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By Jan Suszkiw
November 14, 2016
U.S. Department of Agriculture scientists and their collaborators have developed a mobile system for removing phosphorus from cow manure that may offer dairy farmers greater flexibility in where, when, and how they use the nutrient to fertilize crops.
Manure can be spread onto crop fields as a source of phosphorus, nitrogen, and other nutrients important to plant growth. But applying too much manure can lead to excess phosphorus that ends up in lakes, rivers, ponds, and other water sources, degrading their quality.
The idea behind the Manure Phosphorus Extraction System (MAPHEX) is to remove the phosphorus and concentrate it in a form that's easier to manage, according to Clinton Church, an environmental chemist with USDA's Agricultural Research Service (ARS) at University Park, Pennsylvania.
Hauling manure off the farm to new locations where it can be spread isn't always practical or economical. However, transporting concentrated phosphorus from the new treatment method could offer a less costly alternative, adds Church. He is with ARS's Pasture Systems and Watershed Management Research Unit.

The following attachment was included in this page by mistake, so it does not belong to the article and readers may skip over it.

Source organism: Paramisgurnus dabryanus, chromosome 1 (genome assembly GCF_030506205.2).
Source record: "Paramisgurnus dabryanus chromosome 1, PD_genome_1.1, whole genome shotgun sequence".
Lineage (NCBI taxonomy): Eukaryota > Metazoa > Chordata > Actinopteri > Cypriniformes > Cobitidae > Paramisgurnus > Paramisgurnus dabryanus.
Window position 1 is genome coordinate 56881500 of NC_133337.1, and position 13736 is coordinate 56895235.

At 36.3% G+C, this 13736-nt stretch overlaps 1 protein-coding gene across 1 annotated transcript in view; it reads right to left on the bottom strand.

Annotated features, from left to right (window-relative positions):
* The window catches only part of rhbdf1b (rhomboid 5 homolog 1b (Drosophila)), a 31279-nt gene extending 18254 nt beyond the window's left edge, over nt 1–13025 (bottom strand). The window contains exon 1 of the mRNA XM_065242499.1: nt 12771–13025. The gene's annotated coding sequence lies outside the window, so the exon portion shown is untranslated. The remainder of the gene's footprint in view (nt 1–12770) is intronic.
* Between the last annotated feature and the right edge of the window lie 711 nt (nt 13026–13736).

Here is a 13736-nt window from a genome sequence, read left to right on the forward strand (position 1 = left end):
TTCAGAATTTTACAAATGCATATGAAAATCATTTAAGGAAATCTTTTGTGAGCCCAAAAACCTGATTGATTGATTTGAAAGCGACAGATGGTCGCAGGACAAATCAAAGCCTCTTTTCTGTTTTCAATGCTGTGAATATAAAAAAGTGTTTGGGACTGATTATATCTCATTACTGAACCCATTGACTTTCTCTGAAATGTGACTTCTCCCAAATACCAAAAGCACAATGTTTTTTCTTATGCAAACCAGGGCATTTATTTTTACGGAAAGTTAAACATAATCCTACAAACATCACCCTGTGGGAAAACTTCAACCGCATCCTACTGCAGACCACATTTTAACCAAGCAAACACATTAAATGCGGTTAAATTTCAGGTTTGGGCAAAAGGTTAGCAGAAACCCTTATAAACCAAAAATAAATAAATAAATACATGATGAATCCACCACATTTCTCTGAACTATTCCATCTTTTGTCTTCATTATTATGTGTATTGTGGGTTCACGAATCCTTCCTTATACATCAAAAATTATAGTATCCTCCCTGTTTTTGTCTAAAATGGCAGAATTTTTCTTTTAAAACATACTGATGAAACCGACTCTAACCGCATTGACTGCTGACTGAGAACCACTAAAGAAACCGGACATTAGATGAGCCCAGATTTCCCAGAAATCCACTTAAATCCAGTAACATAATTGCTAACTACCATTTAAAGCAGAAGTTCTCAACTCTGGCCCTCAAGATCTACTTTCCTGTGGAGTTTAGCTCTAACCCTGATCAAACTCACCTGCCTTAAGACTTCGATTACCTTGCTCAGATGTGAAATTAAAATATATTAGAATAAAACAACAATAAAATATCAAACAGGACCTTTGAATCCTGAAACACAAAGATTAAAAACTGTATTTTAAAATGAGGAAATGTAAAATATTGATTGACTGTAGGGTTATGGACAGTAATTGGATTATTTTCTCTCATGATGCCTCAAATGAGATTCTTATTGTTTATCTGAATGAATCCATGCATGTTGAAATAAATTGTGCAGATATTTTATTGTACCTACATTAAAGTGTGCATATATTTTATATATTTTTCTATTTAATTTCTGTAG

Church, together with his ARS and Pennsylvania State University colleagues, developed and tested MAPHEX as a way for farmers to not only "mine" phosphorus from their manure stores, but also market the nutrient as a value-added product.
To do this, the team mounted an auger press, centrifuge, vacuum-filter unit, and other components atop two trailer beds so that the entire system could be driven to a farm and operated onsite, either on a daily or rotational basis depending on the size of the dairy operation.
According to Church, the system can service 10 small farms on a 10-day rotational basis. On a larger farm, such as one with 2,000 cows, the system could operate over 24 hours. MAPHEX works quickly. In about 10 minutes, for example, it can extract 99 percent of the phosphorus from 250 gallons of manure. It also removes the odor from the manure.
The MAPHEX team began demonstrating its patent-pending system on a working dairy farm this September and welcomes inquiries on its commercial potential.
ARS is USDA's principal intramural scientific research agency. Read more about the research in the December 2016 issue of AgResearch.